So who is right? How much – if any – does AIA, a company which until 2013 was managed by German firm Hochtief, owe the Greek state?
“AIA has fulfilled and keeps fulfilling all of its legal obligations and, therefore, has no past due debts to the Greek State, either from VAT, or other direct, or indirect taxes, social contributions, or municipal duties,” AIA said in a written statement.
The company also dismissed the reports as media hype and that the amount awarded to the Greek state was far lower at €12 million.
“The decision recently issued by the Administrative Court of Appeals, as reported in recent press clippings, relates to part of the total dispute of 12 million euros, imposed for the period 2004-09 of which 50% has already been paid in advance in accordance with standing legislation,” the ATIA said.
The court decision appears in conflict with an earlier ruling, in 2013, by the International Court of Arbitration in London (LIAC) which exempted the company from paying the tax until it makes a return on its initial investment.
Owned by the Greek state, managed by the Germans
The AIA has claimed in two press releases and in a phone interview with the company’s press office head – Ioakeim Tsimbidis with ThePressProject – that “it is a purely Greek company” in which the Greek State holds a 55% stake.
However, this is inaccurate and misleading. The Greek state does indeed hold a majority stake in the AIA, but, according to the obligations outlined in the contract between the two parties, the management and the right to select the top executive of the company is reserved for the minor partner. Hochtief Airport Capital held a 40% stake until 2013 when it sold its share to a Canadian fund (which manages insurance funds capital) which, in turn, took over the management. (In late 2010, Hochtief was taken over by Spanish construction firm GrupoACS).
After an examination of the facts presented before the International Court of Arbitration in London (LIAC) in 2013, TPP has discovered that the case is far more complicated than suggested in initial media reports.
The AIA, which refutes the allegations, has been in a legal dispute with the Greek state since 2001 over its refusal to pay VAT and tax on the dividends it metes out to shareholders, citing a special agreement stipulated in the contract between both parties – signaling a fundamental disagreement between both sides over which company activities are exempt from VAT and which ones are not.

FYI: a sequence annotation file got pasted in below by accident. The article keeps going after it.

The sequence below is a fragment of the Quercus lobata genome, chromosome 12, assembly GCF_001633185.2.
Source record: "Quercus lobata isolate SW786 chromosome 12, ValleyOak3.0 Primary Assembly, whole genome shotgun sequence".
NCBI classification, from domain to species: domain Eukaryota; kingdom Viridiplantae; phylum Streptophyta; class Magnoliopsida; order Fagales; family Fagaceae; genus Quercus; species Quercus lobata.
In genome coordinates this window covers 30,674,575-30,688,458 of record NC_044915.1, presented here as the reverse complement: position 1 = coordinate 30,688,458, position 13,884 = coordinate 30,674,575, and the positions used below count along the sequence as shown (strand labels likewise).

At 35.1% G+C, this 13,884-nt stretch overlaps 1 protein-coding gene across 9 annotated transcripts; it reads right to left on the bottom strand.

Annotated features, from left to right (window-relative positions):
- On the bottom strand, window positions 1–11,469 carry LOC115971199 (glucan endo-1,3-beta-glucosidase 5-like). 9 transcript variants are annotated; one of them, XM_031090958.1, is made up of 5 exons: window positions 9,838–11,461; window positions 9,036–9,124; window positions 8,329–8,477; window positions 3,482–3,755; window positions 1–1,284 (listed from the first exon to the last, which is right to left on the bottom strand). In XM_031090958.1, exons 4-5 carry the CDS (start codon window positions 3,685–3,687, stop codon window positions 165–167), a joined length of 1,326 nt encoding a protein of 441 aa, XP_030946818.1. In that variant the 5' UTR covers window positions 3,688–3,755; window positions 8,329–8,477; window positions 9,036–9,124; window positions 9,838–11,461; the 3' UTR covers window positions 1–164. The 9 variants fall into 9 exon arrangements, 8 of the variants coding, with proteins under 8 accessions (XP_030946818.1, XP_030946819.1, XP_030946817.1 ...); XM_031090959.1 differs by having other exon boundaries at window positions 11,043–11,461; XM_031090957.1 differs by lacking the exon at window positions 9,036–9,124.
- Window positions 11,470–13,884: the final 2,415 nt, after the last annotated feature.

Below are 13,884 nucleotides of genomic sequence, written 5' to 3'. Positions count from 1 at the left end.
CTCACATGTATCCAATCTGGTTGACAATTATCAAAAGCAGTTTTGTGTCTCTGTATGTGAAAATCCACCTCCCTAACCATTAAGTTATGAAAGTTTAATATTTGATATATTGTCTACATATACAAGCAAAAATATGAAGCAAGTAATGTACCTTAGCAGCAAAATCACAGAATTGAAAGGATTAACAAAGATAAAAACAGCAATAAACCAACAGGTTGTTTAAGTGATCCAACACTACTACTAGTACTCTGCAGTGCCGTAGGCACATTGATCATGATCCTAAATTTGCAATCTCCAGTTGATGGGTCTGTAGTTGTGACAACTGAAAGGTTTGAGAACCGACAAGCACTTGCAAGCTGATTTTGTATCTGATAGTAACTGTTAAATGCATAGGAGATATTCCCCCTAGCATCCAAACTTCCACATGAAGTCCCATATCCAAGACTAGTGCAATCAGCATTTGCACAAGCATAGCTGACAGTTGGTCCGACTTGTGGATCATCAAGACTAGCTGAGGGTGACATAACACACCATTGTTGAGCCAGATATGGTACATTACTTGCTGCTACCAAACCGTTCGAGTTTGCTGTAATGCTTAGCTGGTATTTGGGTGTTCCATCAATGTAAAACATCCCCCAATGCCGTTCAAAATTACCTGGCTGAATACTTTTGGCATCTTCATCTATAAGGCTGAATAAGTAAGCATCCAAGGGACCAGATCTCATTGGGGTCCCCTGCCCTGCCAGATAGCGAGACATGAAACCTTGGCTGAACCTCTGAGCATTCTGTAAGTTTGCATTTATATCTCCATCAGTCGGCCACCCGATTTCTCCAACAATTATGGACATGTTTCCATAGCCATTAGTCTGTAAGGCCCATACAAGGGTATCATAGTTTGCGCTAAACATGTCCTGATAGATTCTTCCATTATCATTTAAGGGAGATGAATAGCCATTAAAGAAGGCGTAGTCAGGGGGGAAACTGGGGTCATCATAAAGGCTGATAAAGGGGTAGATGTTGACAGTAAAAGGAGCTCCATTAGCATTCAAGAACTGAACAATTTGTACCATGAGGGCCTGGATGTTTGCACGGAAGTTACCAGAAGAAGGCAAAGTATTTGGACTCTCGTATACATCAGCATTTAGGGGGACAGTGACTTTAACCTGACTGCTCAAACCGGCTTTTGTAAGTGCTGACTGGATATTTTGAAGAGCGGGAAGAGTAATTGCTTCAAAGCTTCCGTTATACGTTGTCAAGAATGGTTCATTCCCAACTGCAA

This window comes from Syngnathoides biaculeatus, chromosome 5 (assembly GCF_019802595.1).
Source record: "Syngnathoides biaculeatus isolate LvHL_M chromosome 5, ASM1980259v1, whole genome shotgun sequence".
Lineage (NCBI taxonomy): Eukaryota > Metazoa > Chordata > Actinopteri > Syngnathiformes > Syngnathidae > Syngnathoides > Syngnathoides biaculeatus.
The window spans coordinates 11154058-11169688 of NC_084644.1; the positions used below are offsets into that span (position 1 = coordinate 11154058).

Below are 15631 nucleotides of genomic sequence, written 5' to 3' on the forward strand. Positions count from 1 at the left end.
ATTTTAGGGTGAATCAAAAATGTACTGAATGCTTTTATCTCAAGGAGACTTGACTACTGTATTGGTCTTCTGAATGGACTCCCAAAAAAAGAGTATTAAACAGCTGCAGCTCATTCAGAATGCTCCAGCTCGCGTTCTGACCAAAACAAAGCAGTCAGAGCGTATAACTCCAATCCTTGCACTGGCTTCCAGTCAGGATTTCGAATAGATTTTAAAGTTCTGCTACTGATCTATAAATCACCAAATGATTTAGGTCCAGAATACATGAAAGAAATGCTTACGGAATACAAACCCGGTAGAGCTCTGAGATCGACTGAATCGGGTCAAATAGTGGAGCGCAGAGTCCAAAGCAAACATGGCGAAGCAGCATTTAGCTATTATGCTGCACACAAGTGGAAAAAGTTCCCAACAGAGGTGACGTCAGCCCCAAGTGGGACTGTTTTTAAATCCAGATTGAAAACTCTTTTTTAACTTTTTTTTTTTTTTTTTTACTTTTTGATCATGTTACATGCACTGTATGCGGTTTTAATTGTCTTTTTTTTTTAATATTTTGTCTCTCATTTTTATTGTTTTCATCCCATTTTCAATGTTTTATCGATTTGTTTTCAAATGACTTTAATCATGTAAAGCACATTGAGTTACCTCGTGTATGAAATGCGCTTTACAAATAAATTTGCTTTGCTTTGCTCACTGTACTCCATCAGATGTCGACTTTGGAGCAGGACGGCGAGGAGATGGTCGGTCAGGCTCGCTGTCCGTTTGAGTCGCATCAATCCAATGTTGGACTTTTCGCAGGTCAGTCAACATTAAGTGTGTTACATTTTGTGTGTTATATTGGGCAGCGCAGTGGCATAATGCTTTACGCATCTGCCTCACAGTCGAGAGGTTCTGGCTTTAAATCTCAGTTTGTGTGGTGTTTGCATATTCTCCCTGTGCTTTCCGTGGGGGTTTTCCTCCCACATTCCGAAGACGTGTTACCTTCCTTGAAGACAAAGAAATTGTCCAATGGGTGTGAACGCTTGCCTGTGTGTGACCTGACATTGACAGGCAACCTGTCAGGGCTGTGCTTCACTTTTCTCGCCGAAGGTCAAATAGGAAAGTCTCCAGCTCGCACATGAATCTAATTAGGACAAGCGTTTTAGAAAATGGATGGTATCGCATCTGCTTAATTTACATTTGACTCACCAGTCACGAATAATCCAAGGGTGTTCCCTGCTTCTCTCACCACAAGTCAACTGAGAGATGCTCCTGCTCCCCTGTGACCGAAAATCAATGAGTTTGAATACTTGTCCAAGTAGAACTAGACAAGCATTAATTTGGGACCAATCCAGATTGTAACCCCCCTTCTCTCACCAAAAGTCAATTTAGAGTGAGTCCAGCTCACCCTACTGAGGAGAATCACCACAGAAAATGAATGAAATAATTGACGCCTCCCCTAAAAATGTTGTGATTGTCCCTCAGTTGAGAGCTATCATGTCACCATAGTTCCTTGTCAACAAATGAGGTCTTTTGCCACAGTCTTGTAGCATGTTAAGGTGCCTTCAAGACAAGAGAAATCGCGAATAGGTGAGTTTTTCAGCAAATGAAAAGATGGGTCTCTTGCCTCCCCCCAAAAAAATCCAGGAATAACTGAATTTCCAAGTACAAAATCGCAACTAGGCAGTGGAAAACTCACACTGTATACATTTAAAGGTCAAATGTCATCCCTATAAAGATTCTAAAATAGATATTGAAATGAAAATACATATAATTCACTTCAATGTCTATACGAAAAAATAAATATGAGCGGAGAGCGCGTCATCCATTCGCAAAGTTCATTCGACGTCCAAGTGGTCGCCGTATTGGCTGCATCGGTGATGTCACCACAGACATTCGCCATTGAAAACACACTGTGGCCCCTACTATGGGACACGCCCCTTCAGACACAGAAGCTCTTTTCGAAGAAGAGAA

The contract for the development of the airport that was signed in Athens on July 31, 1995 – between the Greek State and Hochtief Aktiengesellschaft vorm. Helfamann, ABB Calor Emag Schaltanlagen AG, H. Krantz-TkT GmbH and Flughafen Athen – Spata Projektgesellschaft mbH -was ratified in law-2338/1995 which stipulated that the AIA could observe two financial statements – a financial one and a tax one.
Dividends were distributed to shareholders on the basis of the former while, according to the latter, taxes were not paid until the investment paid itself off and showed a profit.
But after conducting a tax audit, the Greek State nonetheless demanded €150,3m, in VAT and dividend tax.
According to AIA’s annual report for 2013, the Greek tax authority proceeded with the finalisation of the interim audit report imposing VAT –including penalties- for the years 2001-2013 of €150,3m, which corresponds to VAT on the acquisition of fixed assets and operating expenses related to VAT exempt activities. Furthermore, authorities proceeded with the audit of the years 2004-2009 imposing VAT –including penalties- for the years 2004-2009 of €11,8m. AIA disputed both decisions referring them to the Arbitration Court in London and to an Athens administrative court. AIA was vindicated by the London arbitration in 2013 but lost the case before the Athens court in 2014.
The AIA had told the London court that the tax will be paid after it recouped the funds it expended in its investment and thus the Greek state would not incur a loss.
According to the State’s legal defense, the AIA – under the management of Hochtief – demanded an exemption from income tax on the dividends that were meted out – and still are – to shareholders, because it had accumulated losses from a depreciation of its investment. It seems that for tax purposes alone, the AIA presented – in its first tax year – the total amount of its investment worth €1.5 billion thus presenting huge losses.
According to the case in London, the AIA must pay 30% of this amount (in VAT, tax on dividends etc) after it makes a return on its investment. This raises the figure to somewhere between €450-600 million.
Describing the ruling made in London as “a smudge”, the Greek state’s legal team claimed that deferring the payment of taxes would land future AIA shareholders after Hochtief with retroactive taxes, regardless of the time they were shareholders.
Asked about the ruling by the Greek court, Government Spokesperson Sofia Voultepsi told Real FM 98.7: “Whatever the court had decided will be enforced.”